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5 Required GoPro Hero3 Timelapse Settings (for Great Video)

With these GoPro Hero3 timelapse settings, you’ll be ready to create your own. Here are the settings, gear, and tips you need to great some great time lapse clips.

galapagos hero3 timelapse settings

In this post, I’ll share the time lapse settings I use to create videos with my GoPro Hero3 camera.

In addition to the Hero3 time lapse settings, you’ll also learn how to create your own time lapse video.  I also share a list of some great time lapse subjects, complete with suggested intervals.

GoPro Hero3 Sunset Timelapse (Galapagos Beach)

5 GoPro Hero 3 Timelapse Settings

Here are the GoPro Hero3 timelapse settings I used for the above sunset timelapse. See all the details on the shoot.

gopro hero 3 timelapse settings

gopro hero 3 time lapse settings

GoPro Hero3 Timelapse Settings (Click to enlarge)

1. Shooting Interval

This time lapse was shot at 1 image every 10 seconds. This rate generated 484 images over 90 minutes. This was an ideal interval because the shoot was so long. For a shorter time lapse, you can also shorten the interval (to 1-2 seconds). See more on Shooting Intervals below.

2. Shoot at 5MP Resolution

I shot the still photos at 11MP (on the Hero3 Silver) – and it was higher than necessary.

For an HD video (1080P) 5MP image resolution is plenty. Higher resolution images will unnecessarily fill up your card.

3. Turn Off Your WiFi Connection

I recommend that you don’t use the WiFi connection during a time lapse. It drains the batteries faster – and if you have to change batteries during the shoot, it will affect the composition.

Not only does this affect the final product – it wastes time in post-production. Even without WiFi, 90 minutes is a long shoot and I had to change the battery after about an hour. (You’ll see the hiccup in the video at 0:19.)

I used Wasabi batteries for this shoot – they last longer and cost less than the GoPro brand.

4. Choose a Large and Fast Card

You’re not going to want to skimp on your card size. High-resolution images (shot every second or two) will fill up a small card quickly.

If you are planning on shooting a few time lapses in one outing, I recommend a 32GB card (at least).

And speed matters, that’s why I recommend the SanDisk Ultra card – in either 32 or 64GB.

5. Use a Stable Mount

I can’t stress this enough. While this isn’t an on-camera settings, the success of your shoot depends on a stable camera mount.

If it moves a little, it can be hard to watch. If it moves a lot – you’ll need to start over.

You’ll need to think about people-bumping, wind-blowing, and battery changing. For this shoot, I used the SLR GorillaPod (pictured below). 

Tip: Since this shoot, I bought the Pedco UltraClamp. This thing is strong! (I even shot a driving time lapse and it stayed tight for two hours on top of a bus!)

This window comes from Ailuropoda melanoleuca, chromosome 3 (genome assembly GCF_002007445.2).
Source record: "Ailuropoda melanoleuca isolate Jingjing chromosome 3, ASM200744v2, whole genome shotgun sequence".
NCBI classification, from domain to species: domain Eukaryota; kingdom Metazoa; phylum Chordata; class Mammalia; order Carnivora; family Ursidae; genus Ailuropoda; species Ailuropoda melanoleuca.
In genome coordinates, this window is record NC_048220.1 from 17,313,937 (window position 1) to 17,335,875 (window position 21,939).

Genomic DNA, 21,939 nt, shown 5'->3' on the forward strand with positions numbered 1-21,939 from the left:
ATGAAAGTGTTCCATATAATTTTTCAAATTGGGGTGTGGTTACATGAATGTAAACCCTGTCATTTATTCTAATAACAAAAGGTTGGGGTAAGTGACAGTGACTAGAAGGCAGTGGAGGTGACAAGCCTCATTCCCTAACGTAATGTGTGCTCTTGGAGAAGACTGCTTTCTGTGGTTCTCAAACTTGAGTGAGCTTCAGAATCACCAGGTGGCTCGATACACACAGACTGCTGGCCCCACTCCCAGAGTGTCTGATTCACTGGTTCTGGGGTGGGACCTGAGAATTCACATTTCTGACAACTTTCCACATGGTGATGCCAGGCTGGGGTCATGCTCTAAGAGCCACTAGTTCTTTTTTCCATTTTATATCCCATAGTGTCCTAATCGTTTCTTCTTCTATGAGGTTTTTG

gopro hero3 timelapse gear

hero3 sunset settings

How to Create a GoPro Time Lapse Video

Unlike the newer models, the Hero3 and Hero3+ cameras don’t automatically create time lapse video. Don’t worry, it’s super easy to create your own time lapse video with a GoPro Hero3 camera. 

To create a time lapse with your Hero3 camera, you’ll need to follow these two steps:

  1. Shoot the photographs. You’ll first shoot your set of time lapse images. And you’ll need anywhere from a few hundred to a few thousand photos. See the above settings.
  2. Edit into a video. This is done on your computer. Using free editing software, it’s super easy. I’ve embedded a video tutorial at the end of the post.

GoPro Hero 3 timelapse settings

There are lots of things that can be shot as a time lapse video. The settings you should use will depend on the specific situation.

Common Time-lapse Intervals

Here are some common time lapse ideas and some suggested shooting intervals for each one.

GoPro Hero3 timelapse settings1 Second Intervals

2-5 Second Intervals

  • sunsets / sunrises
  • slow-moving clouds
  • crowds of people

10-30 Second Intervals

  • moving shadows
  • sun moving across the sky
  • night lapse / stars (maybe 10-60 second intervals)

30-60 Second Intervals

  • fast growing plants
  • construction (if there’s a lot of action – like walls going up or trusses being put in place)
  • snow falling

How to Create Your Hero3 Timelapse Video

Watch on YouTube

Creating a video from your photos isn’t hard. With GoPro Studio – it will take only a few minutes.

Here are few things to watch for when editing:

  • Playback Rate: Standard video frame rate ranges from 24 to 30 frames per second (fps). The frame rate you choose will depend on the feel you want for your video. It is also affected by your original shooting interval.
  • Filters: Called “Presets” in GoPro studio, these can significantly improve and change your footage. They can change aspect ratio, change day for night, and brighten your footage.